Historic Child Care Tax Credit from Alabama Lands on Gov. Ivey’s Desk

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Childcare is now a priority for Alabama lawmakers. Thus, lawmakers have approved legislation that offers tax breaks to businesses that help families afford childcare. The Child Care Tax Credit from Alabama will also help businesses that are struggling to find workers.

Child Care Tax Credit bill – what does it offer?

On Tuesday, the state Senate approved House Bill 358 – Child Care Tax Credit bill – with a 31-0 vote. The Child Care Tax Credit bill is now on Gov. Kay Ivey’s desk for final approval. The legislation enjoys the support of more than 45 organizations, businesses, and trade associations.

If approved, the program would start in 2025 and end on Dec. 31, 2027. Lawmakers will evaluate the cost and effectiveness of the program to determine whether or not to extend the program.

Sponsored by Rep. Anthony Daniels and Sen. Garlan Gudger, HB358 will offer tax breaks to businesses that provide or help their employees with childcare services.

Specifically, the Child Care Tax Credit bill sets aside $15 million in tax credits, which can be claimed by companies offering childcare assistance to employees, such as childcare stipends, on-site daycare or reserved spots at licensed facilities.

Additionally, the proposal calls for providing tax credits and grants to providers to improve the quality and expand the availability of childcare. Up to $25,000 in yearly tax credits can be claimed by childcare providers who are registered with the Department of Human Resources Quality Rating Improvement System.

The Child Care Tax Credit from Alabama will also offer $5 million in grants to nonprofit providers to help them expand their capacity and improve quality.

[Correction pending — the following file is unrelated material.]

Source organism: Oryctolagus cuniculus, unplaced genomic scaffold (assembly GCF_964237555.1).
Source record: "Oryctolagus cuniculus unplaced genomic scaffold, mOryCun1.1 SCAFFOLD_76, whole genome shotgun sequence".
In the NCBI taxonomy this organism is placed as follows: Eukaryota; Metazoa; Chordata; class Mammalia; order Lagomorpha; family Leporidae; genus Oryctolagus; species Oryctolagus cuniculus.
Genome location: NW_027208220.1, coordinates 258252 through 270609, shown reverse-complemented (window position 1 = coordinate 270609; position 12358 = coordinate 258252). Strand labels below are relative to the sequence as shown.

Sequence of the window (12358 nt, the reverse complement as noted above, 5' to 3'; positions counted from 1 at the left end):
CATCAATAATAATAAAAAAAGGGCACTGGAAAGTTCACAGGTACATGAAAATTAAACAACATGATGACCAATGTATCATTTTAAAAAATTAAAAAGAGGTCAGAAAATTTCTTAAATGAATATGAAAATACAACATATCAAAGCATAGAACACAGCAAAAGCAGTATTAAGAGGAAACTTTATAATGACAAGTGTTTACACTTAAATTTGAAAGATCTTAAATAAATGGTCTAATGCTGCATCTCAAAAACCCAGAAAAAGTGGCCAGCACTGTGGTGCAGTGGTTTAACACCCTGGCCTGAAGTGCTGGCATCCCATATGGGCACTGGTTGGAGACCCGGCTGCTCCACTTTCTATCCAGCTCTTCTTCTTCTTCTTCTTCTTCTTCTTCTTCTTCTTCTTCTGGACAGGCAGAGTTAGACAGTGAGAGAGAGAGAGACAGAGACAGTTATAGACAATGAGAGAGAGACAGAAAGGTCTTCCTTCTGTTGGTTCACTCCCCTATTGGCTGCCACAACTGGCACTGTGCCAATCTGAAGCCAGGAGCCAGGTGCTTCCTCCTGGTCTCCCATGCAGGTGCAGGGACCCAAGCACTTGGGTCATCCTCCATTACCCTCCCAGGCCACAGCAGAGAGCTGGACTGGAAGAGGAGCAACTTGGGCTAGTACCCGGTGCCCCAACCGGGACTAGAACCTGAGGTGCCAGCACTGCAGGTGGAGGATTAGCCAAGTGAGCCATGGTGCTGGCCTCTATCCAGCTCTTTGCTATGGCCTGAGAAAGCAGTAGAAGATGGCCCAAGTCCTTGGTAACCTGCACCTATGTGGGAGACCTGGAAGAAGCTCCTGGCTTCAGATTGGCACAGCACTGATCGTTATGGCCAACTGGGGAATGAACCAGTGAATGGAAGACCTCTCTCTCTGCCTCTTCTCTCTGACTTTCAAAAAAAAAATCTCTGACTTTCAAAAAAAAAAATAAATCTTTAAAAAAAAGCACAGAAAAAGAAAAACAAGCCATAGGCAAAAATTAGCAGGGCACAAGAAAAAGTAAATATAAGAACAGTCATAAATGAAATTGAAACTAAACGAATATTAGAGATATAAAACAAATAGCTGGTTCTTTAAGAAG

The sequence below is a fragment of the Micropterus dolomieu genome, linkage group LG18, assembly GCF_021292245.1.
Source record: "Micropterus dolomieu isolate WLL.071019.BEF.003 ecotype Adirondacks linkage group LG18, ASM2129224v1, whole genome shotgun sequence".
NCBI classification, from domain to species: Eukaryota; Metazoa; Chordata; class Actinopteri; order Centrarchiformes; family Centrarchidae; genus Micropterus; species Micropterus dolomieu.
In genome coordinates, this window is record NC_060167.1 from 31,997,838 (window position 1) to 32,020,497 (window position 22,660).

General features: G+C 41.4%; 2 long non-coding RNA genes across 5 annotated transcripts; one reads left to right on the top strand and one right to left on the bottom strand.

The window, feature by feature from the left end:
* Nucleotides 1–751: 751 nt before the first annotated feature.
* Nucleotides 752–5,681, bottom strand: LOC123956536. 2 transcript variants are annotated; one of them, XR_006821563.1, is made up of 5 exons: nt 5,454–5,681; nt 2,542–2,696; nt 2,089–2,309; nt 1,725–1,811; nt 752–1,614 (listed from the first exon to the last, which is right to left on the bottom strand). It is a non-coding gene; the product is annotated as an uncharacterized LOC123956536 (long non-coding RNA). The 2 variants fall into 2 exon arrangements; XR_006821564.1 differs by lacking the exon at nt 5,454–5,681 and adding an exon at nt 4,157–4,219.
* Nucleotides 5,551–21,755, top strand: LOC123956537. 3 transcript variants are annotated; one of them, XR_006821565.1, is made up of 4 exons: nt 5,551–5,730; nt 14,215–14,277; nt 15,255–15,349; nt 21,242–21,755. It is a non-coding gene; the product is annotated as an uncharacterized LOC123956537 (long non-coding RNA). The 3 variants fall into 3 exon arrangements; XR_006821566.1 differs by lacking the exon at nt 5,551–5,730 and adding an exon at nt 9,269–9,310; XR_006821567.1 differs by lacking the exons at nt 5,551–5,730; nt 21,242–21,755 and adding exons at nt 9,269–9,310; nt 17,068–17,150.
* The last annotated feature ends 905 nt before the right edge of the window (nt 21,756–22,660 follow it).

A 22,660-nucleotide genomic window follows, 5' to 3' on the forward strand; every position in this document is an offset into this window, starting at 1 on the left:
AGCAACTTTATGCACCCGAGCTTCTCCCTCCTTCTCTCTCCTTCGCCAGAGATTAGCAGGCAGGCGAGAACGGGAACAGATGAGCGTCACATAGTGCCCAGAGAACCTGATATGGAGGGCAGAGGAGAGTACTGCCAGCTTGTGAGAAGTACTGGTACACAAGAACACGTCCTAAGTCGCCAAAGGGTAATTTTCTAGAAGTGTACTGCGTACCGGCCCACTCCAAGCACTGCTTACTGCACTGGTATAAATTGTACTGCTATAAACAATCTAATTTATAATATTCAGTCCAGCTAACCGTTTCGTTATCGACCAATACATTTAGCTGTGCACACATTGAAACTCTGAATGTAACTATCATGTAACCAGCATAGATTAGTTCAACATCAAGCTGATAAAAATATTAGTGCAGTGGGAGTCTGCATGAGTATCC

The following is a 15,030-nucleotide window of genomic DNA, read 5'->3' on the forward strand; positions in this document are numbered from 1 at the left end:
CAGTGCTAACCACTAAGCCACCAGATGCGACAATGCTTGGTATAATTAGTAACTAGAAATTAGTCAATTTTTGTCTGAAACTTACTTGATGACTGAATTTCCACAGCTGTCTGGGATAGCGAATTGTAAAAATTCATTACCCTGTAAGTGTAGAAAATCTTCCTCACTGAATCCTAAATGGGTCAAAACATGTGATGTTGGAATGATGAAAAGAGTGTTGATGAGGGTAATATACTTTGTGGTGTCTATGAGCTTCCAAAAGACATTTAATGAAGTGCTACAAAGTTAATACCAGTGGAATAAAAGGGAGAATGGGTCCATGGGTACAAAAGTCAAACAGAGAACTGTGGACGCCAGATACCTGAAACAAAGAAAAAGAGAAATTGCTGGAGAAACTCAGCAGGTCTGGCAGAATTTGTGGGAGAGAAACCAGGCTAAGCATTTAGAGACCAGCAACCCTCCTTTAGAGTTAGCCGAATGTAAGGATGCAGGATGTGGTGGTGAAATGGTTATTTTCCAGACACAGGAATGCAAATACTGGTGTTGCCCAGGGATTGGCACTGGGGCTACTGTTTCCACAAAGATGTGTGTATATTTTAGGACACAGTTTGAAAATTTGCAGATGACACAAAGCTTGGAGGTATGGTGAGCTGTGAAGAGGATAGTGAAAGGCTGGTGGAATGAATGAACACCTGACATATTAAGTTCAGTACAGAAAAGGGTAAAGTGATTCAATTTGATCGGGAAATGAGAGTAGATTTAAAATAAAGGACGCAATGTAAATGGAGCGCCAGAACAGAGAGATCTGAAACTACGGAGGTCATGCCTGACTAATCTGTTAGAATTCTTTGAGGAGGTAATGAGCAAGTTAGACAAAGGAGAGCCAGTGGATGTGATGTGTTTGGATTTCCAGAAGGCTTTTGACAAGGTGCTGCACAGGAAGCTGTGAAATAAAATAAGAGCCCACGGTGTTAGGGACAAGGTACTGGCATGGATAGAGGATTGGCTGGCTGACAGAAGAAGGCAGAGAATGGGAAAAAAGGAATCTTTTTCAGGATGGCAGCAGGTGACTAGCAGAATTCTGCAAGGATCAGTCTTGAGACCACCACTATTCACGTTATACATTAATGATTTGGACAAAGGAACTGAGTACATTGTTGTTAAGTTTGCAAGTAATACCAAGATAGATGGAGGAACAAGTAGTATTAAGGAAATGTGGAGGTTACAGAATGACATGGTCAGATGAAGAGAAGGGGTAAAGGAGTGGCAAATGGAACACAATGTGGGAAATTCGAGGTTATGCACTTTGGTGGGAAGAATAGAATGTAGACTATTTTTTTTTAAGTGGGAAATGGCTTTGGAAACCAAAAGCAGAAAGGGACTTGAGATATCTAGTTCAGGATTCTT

Child Care Tax Credit from Alabama – what’s the need?

Advocates of the legislation say that high childcare costs prevent many parents from returning to the workforce, and the new legislation would directly address this issue. Also, it will help businesses that are facing challenges in finding workers.

“What this does is get working mothers, especially, is get workers in the state of Alabama back to work,” Sen. Gudger said on the floor of the chamber.

According to the Women’s Foundation of Alabama, about 85,000 families in the state needed access to affordable childcare in 2022. The Women’s Foundation estimates the state’s total investment to be $82.5 million over the next three years if the new childcare bill is fully phased in, and that the legislation has the potential to impact about 58,000 families.

According to the Federal Reserve Bank of St. Louis, Alabama’s workforce participation rate was 57.7% in March, while the national rate was 62.7% in April, according to the data from the Bureau of Labor Statistics.

Separately, the Alabama Senate on Tuesday approved HB 346, which creates the Workforce Housing Tax Credit Act and tax credits for housing projects. The bill passed 34-1.